Finally, you need a fire safety plan.  Have you practiced getting out of your house?  Taught the kids?  Do you have an escape ladder on the second or third floor, if necessary?  Do you have a family meet up plan?  One of the single most likely-to-happen crises is that you have a fire.  Make sure you also have a plan for it, and that everyone is familiar with it.


16 Responses to “Friday Food Storage – and Food Pantry – Quickie”

  1. Fernon 17 Apr 2009 at 8:01 am

    On a ‘what’s worth donating to food pantry’ – we’ve 3 unopened boxes of matzos. If *I* can’t face eating it the rest of the year, I don’t suppose donating it to a food pantry makes any sense.

    Fern, muttering and going back to cookbooks…..

  2. Sarahon 17 Apr 2009 at 8:43 am

    Fern — there are probably plenty of food pantry recipients who haven’t been eating it all week and might be quite happy for what are essentially overly large crackers for putting peanut butter on.

    I’d been under the impression that donating food to food banks wasn’t as efficient as just donating money, because they can get bulk/charity discounts and thus get more food to people for your $10 or whatever than you could at the grocery store. Does this only hold true for larger food banks or larger donations?

  3. anneon 17 Apr 2009 at 8:53 am

    I want to second you on the popcorn and peanut butter for food banks/pantries. I used to work at a local food bank, and many of our patrons were homeless or living in shelters, which meant they had no cooking facilities so a lot of our canned food was useless to them. Also, people tended to shy away from stuff labelled “organic”, they didn’t trust what they didn’t know. Specialty foods were a mixed bag, our urban neighbourhood is low income and so has a lot of immigrant families, those folks welcomed foods that might be strange to us but familiar to them. However too much specialty food was hard to give away. Also, anything to do with babies was in big demand: pablum, babyfood jars, paper diapers, etc.

  4. Rosaon 17 Apr 2009 at 9:19 am

    For grinding your own peanut butter – do you roast the peanuts or grind them raw? And, is there a hand grinder you can buy a nut butter attachment for? I still don’t have a good hand grinder, and that would totally influence my choice when I get one. I can actually buy peanuts at our farmer’s market sometimes, but so far I’ve only boiled them for soup.

  5. paulaon 17 Apr 2009 at 10:26 am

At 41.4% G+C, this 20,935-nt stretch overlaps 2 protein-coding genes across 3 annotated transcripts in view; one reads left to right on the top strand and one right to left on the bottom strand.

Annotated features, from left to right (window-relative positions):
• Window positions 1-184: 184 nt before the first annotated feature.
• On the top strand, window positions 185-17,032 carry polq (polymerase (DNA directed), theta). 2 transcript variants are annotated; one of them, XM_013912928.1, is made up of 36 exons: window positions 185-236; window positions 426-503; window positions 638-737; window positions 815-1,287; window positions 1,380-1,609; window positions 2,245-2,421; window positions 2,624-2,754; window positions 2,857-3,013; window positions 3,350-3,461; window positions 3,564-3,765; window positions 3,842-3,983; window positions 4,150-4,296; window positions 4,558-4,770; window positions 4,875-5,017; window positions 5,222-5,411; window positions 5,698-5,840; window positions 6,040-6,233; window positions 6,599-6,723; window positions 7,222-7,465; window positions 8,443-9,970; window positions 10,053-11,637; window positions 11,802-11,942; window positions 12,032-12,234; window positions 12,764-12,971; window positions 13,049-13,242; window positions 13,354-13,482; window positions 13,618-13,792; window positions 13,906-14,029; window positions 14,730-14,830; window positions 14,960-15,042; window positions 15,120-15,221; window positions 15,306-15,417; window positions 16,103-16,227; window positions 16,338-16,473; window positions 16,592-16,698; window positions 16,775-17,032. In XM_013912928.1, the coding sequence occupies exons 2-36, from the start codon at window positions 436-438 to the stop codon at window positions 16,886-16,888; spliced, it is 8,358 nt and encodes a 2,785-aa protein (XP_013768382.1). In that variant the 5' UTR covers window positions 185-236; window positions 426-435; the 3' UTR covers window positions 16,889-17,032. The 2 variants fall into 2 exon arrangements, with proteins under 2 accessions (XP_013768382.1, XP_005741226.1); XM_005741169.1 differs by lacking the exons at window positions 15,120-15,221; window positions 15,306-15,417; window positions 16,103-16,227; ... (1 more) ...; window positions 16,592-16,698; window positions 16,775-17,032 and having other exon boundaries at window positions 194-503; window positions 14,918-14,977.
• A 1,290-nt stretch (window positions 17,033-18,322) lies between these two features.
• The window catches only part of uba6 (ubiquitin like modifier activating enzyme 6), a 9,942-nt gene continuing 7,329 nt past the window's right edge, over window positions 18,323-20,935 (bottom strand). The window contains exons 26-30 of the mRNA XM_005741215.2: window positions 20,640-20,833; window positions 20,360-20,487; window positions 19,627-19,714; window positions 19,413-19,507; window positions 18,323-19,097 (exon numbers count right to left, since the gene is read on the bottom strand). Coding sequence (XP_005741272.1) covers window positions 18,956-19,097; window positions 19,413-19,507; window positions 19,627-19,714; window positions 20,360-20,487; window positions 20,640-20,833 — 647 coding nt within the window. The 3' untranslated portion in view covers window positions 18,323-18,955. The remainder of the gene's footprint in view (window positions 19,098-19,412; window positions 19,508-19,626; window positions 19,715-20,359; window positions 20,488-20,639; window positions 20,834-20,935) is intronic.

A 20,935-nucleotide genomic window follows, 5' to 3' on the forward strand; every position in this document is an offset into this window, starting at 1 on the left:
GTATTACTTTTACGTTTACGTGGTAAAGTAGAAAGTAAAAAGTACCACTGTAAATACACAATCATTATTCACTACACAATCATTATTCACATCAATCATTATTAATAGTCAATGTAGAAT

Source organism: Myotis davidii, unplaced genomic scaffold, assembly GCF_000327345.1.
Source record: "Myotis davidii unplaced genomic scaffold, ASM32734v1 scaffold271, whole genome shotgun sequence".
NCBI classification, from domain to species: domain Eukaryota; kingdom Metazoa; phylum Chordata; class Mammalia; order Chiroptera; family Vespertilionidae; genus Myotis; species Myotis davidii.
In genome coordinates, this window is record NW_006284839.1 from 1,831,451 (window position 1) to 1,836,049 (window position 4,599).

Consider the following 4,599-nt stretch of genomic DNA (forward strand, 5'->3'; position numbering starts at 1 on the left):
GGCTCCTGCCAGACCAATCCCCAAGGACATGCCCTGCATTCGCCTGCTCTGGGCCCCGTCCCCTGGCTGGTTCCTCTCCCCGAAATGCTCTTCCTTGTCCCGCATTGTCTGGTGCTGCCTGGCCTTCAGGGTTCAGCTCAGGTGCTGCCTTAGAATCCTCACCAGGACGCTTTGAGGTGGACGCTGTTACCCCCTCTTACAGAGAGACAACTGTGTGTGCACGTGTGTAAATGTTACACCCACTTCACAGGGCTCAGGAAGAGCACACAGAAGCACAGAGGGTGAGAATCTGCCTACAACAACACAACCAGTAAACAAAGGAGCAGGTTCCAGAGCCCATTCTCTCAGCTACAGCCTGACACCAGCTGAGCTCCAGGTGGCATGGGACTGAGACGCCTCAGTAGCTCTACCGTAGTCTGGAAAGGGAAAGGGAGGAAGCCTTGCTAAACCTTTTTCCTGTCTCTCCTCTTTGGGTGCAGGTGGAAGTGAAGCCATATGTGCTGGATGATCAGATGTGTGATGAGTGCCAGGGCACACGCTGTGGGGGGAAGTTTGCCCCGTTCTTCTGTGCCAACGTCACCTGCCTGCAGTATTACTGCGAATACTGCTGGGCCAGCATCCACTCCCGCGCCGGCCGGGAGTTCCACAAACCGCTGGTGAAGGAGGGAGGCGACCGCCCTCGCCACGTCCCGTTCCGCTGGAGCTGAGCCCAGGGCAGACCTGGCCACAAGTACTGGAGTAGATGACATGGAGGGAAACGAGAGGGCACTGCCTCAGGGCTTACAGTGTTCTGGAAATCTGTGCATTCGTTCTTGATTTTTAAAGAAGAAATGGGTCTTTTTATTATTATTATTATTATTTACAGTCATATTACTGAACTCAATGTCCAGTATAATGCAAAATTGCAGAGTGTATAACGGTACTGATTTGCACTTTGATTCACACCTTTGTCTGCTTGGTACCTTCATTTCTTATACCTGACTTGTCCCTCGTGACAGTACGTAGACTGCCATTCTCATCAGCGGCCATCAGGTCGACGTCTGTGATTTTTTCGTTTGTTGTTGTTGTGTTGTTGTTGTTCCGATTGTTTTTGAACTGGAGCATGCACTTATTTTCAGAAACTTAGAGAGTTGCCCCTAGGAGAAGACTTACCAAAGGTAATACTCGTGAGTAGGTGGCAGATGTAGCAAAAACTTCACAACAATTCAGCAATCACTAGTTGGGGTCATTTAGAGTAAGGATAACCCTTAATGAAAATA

I really like the weekly update your pantry routine — it would help me a lot to know how long the food item lasts and how much is needed for a year, a month, or a week. Should I go buy 12 jars now? Or, is it likely we will revisit this item (and the popcorn) in 6 months so pantry would stretch longer given the expiration dates.

  6. Iraon 17 Apr 2009 at 11:13 am

    Another option, for those who don’t have the desire to shop for food for the food bank, is to donate cash. Our local food bank has a huge monthly electric bill to keep their freezers and refrigerators running, not to mention their cost for driving the 200 miles roundtrip to their nearest food source, Flagstaff, once a week.

  7. Laurie in MNon 17 Apr 2009 at 11:24 am

    Very glad to see this feature back! Sometimes all of the thoughts and concepts here can get a bit overwhelming for someone who hasn’t really thought much about food security and long lasting emergencies. Breaking it into bits really, really helps.

  8. Shambaon 17 Apr 2009 at 11:54 am

    One advantage of cash for a food bank sometimes is that they may have a “matching funds opportunity” so that cash donations from the public will be matched by an organization. My local food bank has a campaign going for this for this month and if I give them say, ten dollars, the organization will also give them ten dollars.

    this food bank snet out a flyer about the matching funds with the information that their demand for food had gone up 90 some percent from the previous year for the month of February . Yikes!


  9. Chadon 17 Apr 2009 at 12:28 pm

    Ira: your food bank might want to look into having their supplies carried from Flagstaff by a shipper who is willing to donate space on a truck they already send there to a local retailer.

  10. MEAon 17 Apr 2009 at 1:40 pm

    Motzo ideas from a goy. You can crush them will a rolling pin and have motza balls and pancakes all year, extra cheap if you buy the boxes at knock down prices after the holiday. You can also coat them with melted sugar and brown butter, bake them at 350 for 2 or 5 mins, and then spead with chocolate chips — not that I’d acutally do anything go fattening and bad for you .

    And odd food storage story.

    At work, about 10 mins before my lunch break, by dad called to suggest I go to the local Acme on the way home as it was closing to make way for a Kings (which I gather is a more upscale market). And everything was marked way down.

    I broke my rule about not driving home in the day short of a real emergency, and was glad I did. I had only 20 mins, and managed to spend $240 on dried beans, enriched rice, peanut butter, ginger and black pepper, organic dried stock, dried peas, tuna in cans, corn in cans, pasta (in honking big bags), parmason cheese, and (sorry to say) 4 boxes of the prepared stuffing mix that is my younger daughter’s fav food, as well as kitty litter, cat food, and soap. And olive oil and 2 gallons of vinigar.